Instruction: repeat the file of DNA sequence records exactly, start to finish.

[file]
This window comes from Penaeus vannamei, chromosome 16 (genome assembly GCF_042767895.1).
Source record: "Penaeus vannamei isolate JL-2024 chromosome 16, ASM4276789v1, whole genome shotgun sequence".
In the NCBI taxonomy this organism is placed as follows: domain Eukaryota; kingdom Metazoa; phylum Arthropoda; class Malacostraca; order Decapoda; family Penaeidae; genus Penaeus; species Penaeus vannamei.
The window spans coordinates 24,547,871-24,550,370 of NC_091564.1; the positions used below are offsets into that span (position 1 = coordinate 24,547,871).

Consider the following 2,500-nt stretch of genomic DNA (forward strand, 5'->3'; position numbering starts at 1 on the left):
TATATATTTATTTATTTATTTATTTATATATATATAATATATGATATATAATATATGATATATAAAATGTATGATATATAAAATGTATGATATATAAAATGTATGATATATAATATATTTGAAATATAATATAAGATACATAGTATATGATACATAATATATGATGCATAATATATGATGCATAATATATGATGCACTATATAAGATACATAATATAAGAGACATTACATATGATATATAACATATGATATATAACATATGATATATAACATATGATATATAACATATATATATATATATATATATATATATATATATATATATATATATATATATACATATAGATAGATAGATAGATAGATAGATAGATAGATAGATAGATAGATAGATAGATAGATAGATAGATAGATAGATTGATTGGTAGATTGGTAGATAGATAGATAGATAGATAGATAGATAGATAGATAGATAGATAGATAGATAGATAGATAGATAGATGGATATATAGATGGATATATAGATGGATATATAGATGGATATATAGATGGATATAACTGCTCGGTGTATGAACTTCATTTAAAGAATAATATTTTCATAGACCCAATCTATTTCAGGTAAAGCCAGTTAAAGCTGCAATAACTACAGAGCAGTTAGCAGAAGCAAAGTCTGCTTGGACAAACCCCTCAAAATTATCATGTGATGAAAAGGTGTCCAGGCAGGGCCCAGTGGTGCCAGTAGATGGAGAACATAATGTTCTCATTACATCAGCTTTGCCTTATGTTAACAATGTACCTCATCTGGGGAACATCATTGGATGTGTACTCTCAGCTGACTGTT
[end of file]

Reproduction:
This window comes from Penaeus vannamei, chromosome 16 (genome assembly GCF_042767895.1).
Source record: "Penaeus vannamei isolate JL-2024 chromosome 16, ASM4276789v1, whole genome shotgun sequence".
In the NCBI taxonomy this organism is placed as follows: domain Eukaryota; kingdom Metazoa; phylum Arthropoda; class Malacostraca; order Decapoda; family Penaeidae; genus Penaeus; species Penaeus vannamei.
The window spans coordinates 24,547,871-24,550,370 of NC_091564.1; the positions used below are offsets into that span (position 1 = coordinate 24,547,871).

Consider the following 2,500-nt stretch of genomic DNA (forward strand, 5'->3'; position numbering starts at 1 on the left):
TATATATTTATTTATTTATTTATTTATATATATATAATATATGATATATAATATATGATATATAAAATGTATGATATATAAAATGTATGATATATAAAATGTATGATATATAATATATTTGAAATATAATATAAGATACATAGTATATGATACATAATATATGATGCATAATATATGATGCATAATATATGATGCACTATATAAGATACATAATATAAGAGACATTACATATGATATATAACATATGATATATAACATATGATATATAACATATGATATATAACATATATATATATATATATATATATATATATATATATATATATATATATATATACATATAGATAGATAGATAGATAGATAGATAGATAGATAGATAGATAGATAGATAGATAGATAGATAGATAGATAGATTGATTGGTAGATTGGTAGATAGATAGATAGATAGATAGATAGATAGATAGATAGATAGATAGATAGATAGATAGATAGATAGATGGATATATAGATGGATATATAGATGGATATATAGATGGATATATAGATGGATATAACTGCTCGGTGTATGAACTTCATTTAAAGAATAATATTTTCATAGACCCAATCTATTTCAGGTAAAGCCAGTTAAAGCTGCAATAACTACAGAGCAGTTAGCAGAAGCAAAGTCTGCTTGGACAAACCCCTCAAAATTATCATGTGATGAAAAGGTGTCCAGGCAGGGCCCAGTGGTGCCAGTAGATGGAGAACATAATGTTCTCATTACATCAGCTTTGCCTTATGTTAACAATGTACCTCATCTGGGGAACATCATTGGATGTGTACTCTCAGCTGACTGTT